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FRANCIS LANCELOTT, ESQ. Queens of England. Vol.1.


Sir John Froissart's Chronicles of England, France, Spain and the Ajoining Countries from the latter part of the reign of Edward II to the coronation of Henry IV in 12 volumes 

Chronicles of Enguerrand De Monstrelet (Sir John Froissart's Chronicles continuation) in 13 volumes 

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Queens of England. Vol.1.
page 178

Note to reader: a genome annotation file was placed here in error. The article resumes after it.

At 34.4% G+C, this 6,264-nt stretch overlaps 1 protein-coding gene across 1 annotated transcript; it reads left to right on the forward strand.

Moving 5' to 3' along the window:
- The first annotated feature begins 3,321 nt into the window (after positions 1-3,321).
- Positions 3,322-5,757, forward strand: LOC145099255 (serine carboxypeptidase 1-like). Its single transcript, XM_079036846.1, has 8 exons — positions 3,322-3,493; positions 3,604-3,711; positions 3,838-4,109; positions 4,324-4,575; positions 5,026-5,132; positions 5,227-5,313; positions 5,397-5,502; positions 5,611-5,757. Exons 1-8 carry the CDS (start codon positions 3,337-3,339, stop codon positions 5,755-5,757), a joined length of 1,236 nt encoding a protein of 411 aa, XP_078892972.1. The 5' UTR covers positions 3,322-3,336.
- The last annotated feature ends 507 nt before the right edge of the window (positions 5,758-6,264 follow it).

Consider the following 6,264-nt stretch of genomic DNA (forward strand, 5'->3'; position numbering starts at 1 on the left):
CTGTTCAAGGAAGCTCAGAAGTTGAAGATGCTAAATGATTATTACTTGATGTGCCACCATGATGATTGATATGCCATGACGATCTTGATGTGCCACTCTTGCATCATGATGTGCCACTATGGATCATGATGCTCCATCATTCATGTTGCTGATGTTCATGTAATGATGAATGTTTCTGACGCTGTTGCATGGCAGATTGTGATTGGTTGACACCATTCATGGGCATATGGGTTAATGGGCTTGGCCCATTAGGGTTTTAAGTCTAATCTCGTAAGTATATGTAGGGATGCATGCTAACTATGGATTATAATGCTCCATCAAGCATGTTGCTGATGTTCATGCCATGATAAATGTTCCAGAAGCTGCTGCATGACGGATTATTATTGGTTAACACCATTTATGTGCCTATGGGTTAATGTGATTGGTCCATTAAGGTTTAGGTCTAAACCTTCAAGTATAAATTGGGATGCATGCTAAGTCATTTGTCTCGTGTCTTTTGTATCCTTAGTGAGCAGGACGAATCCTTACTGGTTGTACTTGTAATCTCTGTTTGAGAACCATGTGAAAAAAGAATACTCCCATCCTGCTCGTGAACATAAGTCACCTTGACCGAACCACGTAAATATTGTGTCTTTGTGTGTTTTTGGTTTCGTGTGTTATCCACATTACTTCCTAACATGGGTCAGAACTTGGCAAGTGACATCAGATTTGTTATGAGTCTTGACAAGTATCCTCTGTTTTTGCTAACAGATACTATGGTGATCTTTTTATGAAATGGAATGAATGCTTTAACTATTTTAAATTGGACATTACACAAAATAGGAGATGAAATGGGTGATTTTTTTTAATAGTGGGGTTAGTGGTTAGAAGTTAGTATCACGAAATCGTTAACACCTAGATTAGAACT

the married state. Marlborough Castle appears to have been fier permanent resilience; and here, after a widowhood of ten years, chiefly occupied in the care of her children and the service of religion and charity, she expired on the fourteenth of February, 1318, at the early age of thirty-six. Her property she disposed of principally to charitable purposes by will, in which she named her two sons her joint executors. As a tribute of respect to his honoured step-mother, Edward the Second, immediately after her death, despatched John de llansted to Marlborough with two rich palls* of Lucca cloth to lay over her body ; he then afforded the executors every facility to execute the will, and aided them in the performance of the last sad offices to their departed mother. From Northampton the funeral procession advanced to London, where, after the royal remains had been placed before the high altar of St. Mary Overy, during the performance of a solemn service, it was conveyed to its final restingplace, the church of the Grey Friars, which had been principally founded by Queen Margaret's munificence, and was still unfinished. Here, ere the body was consigned to the tomb, the King caused Bcveral more rich palls of Lucca cloth to be placed over it at his own individual cost. Queen Margaret was buried before the altar, in the choir which she herself had built, of the Grey Friars Church, now Christ's Hospital, London. The splendid monument erected to her memory was destroyed at the Reformation. According to Stowe, it was sold with other tombs, and about seven score grave * These palls were the perquisites of the priest officiating in the church where the body lay when they were placed on it. stones, all of marble or alabaster, for about fifty pounds, by Sir Martin Bowes, M.P., and Lord Mayor in 1546. Margaret left two surviving children, Thomas and Edmund. Thomas was created Earl of Norfolk and Earl Marshal. By his first wife, Alice, daughter of Sir Roger Hayles, of Hardwick, in Suffolk, he had one son, Edward, and two daughters, Margaret and Alice. The heiress of Margaret married John Howard, and thus united in the Howard family the blood of St. Louis of France, and the Plantagenets of England. The second wife of Earl Thomas, Mary, daughter of Lord William Boss, and widow of Sir Ralph Cobham, survived him without issue, and found a third husband in Lord Brerose, of Brember. Margaret's second son, Edmund, attained to the earldom of Kent. He espoused Margaret, daughter of John, and sister and sole heir of Lord Thomas Wakes, of Northampton, who brought him two sons and a daughter. His sons died without issue; his daughter, Joanna, for her beauty called the Fair Maid of Kent, was wed three times. From her first husband, the Earl of Salisbury, she was divorced. By her second husband, Sir Thomas HoUand, she had issue, and thus became the ancestress of the nobility bearing the name of Holland. Her third and last husband was Edward the Black Prince, and by him she became the mother of King Richard the Second. Earl Edmund took a prominent part in the contention of the Second Edward's reign, and falling an innocent victim to the wicked treachery of IsabeUa of France, died on the scaffold in 1329.

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